Meaning of Protestant Reformation

What is Protestant Reformation:

The Protestant Reformation is the name given to the religious movement started by Martin Luther, a German monk, who strongly criticized the religious policy of the Popes on October 31, 1517, when he published and hung his famous 95 Theses on the doors of Wittenberg Cathedral in Germany, 500 years ago.

The word reform indicates the action of modifying or redoing something, in this case it refers to a true religious revolution due to the changes that were generated.

On the other hand, Protestant is an adjective that is used when a person disagrees with something, and it is the term that is used in the Catholic Church in order to mention Lutheranism and its ramifications.

As a result of the criticisms made by Martin Luther, he was excommunicated after rebelling against the Catholic Church by Pope Leo X, later he married and continued his reflections on the Protestant Reformation.

However, he was not the only one who was against many of the things that happened in the Church, there were also other religious, politicians and thinkers who shared his opinion and interpretation of the Holy Scriptures.

See also:

  • Reform.
  • Catholic Church.
  • Schism.

Causes of the Protestant Reformation

One of the main causes that motivated Luther, and his followers, to reform the church was the sale of indulgences. For him, the Gospel should be freely preached and not commercialized. For Luther, the basis of thought was faith.

Luther wanted to discuss the bad practices exercised by the Roman papacy, especially due to the levels of corruption that existed, because, at that time, the common thing was to preach the word of God in exchange for money.

The following phrase "The just shall live by faith" was of great importance to Luther and was the spark that detonated his movement to emphasize that religion should be based on faith, that it is free as well as God's mercy, and not the monetary and material wealth.

According to what Luther preached, faith is a free gift that people have and it is the work of God. Having been able to identify this meaning was a revelation and illumination that changed the meaning of the Holy Scriptures that Luther had previously.

Other causes that also added to the discontent were the Western Schism, when three popes clashed for the pontifical authority, the beginning of Romanticism, and the attitude of those priests who did not know the Holy Scriptures, were alcoholics and adulterers, and were not a good example of Catholicism.

Therefore, once Luther decided that the right time had come to bring his revelation and knowledge to light, he wrote 95 theses as part of an academic debate in which he exposed his disagreements with the fundamental principles of Christianity and his discovery to the rest. of the catholic church.

What followed was a great controversy, Luther directly attacked the sale of indulgences of Juan Teztel, in Germany, as it was a vile way for the Church, as an institution, to profit from the payment that people made to get them from purgatory the souls of their loved ones.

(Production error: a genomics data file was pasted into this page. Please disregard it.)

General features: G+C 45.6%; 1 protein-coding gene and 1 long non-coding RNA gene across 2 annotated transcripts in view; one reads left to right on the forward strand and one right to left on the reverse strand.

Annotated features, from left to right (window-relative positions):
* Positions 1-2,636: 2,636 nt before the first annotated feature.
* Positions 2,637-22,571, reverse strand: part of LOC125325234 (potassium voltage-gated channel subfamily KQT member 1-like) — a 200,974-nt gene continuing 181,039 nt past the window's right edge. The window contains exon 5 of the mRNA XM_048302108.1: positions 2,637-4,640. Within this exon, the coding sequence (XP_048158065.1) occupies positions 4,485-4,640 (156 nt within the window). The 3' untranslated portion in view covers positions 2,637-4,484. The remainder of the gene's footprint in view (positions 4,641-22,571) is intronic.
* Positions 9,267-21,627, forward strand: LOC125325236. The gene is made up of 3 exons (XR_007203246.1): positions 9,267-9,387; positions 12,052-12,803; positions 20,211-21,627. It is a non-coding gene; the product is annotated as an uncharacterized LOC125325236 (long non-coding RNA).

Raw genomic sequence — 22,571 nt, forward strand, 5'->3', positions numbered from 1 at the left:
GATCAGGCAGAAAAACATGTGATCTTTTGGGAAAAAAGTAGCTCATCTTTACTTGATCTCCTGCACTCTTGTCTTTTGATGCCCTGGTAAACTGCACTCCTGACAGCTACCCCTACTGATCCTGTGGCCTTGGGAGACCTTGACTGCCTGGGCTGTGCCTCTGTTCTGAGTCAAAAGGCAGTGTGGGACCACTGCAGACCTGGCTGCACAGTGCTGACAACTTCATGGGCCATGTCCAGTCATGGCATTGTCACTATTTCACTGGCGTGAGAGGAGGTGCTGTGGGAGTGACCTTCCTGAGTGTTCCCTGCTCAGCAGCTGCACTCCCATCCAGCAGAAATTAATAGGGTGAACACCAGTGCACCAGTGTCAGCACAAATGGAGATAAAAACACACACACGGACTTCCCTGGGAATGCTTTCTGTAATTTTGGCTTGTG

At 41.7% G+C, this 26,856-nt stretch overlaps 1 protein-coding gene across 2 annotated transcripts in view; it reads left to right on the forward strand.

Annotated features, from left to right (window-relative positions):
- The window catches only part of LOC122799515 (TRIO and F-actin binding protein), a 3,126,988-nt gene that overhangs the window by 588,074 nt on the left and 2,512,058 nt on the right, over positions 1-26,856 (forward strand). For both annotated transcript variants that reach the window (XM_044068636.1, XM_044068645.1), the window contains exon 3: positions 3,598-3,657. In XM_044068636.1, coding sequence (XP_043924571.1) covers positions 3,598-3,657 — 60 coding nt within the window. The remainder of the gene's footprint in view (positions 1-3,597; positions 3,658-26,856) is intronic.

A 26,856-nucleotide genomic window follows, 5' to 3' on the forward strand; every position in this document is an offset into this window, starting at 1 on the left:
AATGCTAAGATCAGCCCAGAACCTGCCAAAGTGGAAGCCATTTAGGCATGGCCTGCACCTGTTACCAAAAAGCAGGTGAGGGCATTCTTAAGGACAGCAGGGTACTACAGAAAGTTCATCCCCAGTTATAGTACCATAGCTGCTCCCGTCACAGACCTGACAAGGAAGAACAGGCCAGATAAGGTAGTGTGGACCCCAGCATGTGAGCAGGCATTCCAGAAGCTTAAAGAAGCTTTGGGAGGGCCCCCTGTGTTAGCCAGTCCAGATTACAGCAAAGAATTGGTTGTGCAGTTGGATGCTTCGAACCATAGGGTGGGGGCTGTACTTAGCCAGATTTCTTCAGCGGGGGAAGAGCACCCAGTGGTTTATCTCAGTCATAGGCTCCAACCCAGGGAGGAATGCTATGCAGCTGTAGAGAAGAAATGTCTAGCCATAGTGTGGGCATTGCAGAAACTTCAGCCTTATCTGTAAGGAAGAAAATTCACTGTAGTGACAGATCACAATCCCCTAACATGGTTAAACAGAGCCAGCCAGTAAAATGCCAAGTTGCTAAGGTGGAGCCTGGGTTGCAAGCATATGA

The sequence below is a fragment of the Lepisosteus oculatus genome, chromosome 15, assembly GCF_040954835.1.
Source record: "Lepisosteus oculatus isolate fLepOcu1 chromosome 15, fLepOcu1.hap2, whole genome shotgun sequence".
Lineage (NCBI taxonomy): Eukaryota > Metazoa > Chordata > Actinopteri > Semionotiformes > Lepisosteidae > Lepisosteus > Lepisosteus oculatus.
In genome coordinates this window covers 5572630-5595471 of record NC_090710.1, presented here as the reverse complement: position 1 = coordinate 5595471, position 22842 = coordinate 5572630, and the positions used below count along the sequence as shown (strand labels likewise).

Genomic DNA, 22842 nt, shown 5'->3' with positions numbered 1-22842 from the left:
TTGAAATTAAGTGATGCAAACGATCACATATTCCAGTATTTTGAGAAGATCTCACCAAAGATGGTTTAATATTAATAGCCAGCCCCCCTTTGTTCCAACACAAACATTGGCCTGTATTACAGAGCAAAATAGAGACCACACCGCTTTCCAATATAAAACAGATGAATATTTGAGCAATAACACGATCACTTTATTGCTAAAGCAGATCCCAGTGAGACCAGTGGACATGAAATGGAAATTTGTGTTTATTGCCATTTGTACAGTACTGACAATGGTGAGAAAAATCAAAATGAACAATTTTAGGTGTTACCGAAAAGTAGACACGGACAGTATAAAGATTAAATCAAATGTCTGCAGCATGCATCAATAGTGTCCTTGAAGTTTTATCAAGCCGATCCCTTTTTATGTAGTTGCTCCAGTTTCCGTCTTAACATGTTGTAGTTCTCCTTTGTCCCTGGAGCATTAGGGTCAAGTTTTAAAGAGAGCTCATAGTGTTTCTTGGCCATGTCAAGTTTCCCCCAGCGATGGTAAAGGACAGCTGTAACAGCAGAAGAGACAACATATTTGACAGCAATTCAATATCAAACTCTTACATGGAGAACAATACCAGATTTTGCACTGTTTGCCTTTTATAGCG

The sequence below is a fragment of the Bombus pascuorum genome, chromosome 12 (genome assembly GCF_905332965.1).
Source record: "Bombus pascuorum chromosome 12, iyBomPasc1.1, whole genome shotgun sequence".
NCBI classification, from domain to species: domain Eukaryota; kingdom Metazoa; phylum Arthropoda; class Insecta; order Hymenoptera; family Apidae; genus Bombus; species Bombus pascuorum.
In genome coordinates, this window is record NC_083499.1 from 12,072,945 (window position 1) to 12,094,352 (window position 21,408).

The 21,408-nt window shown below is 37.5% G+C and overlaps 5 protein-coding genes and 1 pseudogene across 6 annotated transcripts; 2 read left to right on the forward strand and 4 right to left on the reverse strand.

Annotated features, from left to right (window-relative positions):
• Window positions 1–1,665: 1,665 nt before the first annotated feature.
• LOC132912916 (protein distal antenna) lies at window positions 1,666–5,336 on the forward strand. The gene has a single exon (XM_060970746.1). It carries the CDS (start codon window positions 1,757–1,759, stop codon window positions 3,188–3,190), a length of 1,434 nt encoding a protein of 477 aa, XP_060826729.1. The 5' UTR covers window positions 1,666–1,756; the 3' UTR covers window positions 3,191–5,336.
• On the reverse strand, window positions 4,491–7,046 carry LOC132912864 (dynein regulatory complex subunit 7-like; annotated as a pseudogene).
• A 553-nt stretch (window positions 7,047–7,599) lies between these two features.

Until then, no person had dared, like him, to expose their annoyance. Then, on October 31, 1517, All Saints' Day, Luther published his 95 Theses, which were printed and quickly spread to various parts of Europe.

However, the representatives of the Catholic Church rejected Luther's thesis, proclaimed themselves as the only heirs of Christian truth, and began a persecution of all those who followed the Protestant Reformation.

Once the Protestant Reformation movement began, a series of confrontations and wars were generated for religious reasons that lasted approximately thirty years. At that time, those who were against the Pope and the Catholic Church were called Protestants.

However, the Protestant Reformation and Protestantism expanded and reformed a large number of Catholic churches, gaining ground and became one of the branches of Christianity with the most practitioners.

Years later, John Calvin, a French theologian, founded one of the most important branches of Protestantism called Calvinism, in which he considered that all the sacraments should be eliminated, except baptism and the Eucharist, and faith should be based on Jesus.

This branch gave way to others such as Anabaptism, Anglican, Presbyterian and Congregationalist, among others.

The Protestant Reformation was a spiritual uprising that affected the cultural, political, economic and social perspectives of the time and that is part of the most important events of humanity.

See also the meaning of Protestantism and Christianity.

Protestant Reformation and the Counter-Reformation

The Protestant Reformation was initiated by Martin Luther as an expression of his disagreement with the abuses of power and excesses that existed in the Catholic Church, as well as the inappropriate behavior of its leaders, which generated a great moral and religious crisis.

Therefore, as Luther's theses expanded, the Pope and the bishops met to determine a plan against the Reformation, what is now called the Counter-Reformation. At that time it was considered to do the following:

Restitution of the Court of the Holy Inquisition: designed for the purpose of persecuting, imprisoning and punishing those who considered themselves Protestant or non-Catholic.

Index of prohibited books: it was a list made up of the titles of literary works that were considered prohibited for exposing dogmas contrary to those of the Catholic Church.

Creation of the company of Jesus: this company was made up of Jesuits whose task was to go to the new conquered territories in the other continents and convert the natives into Catholics.

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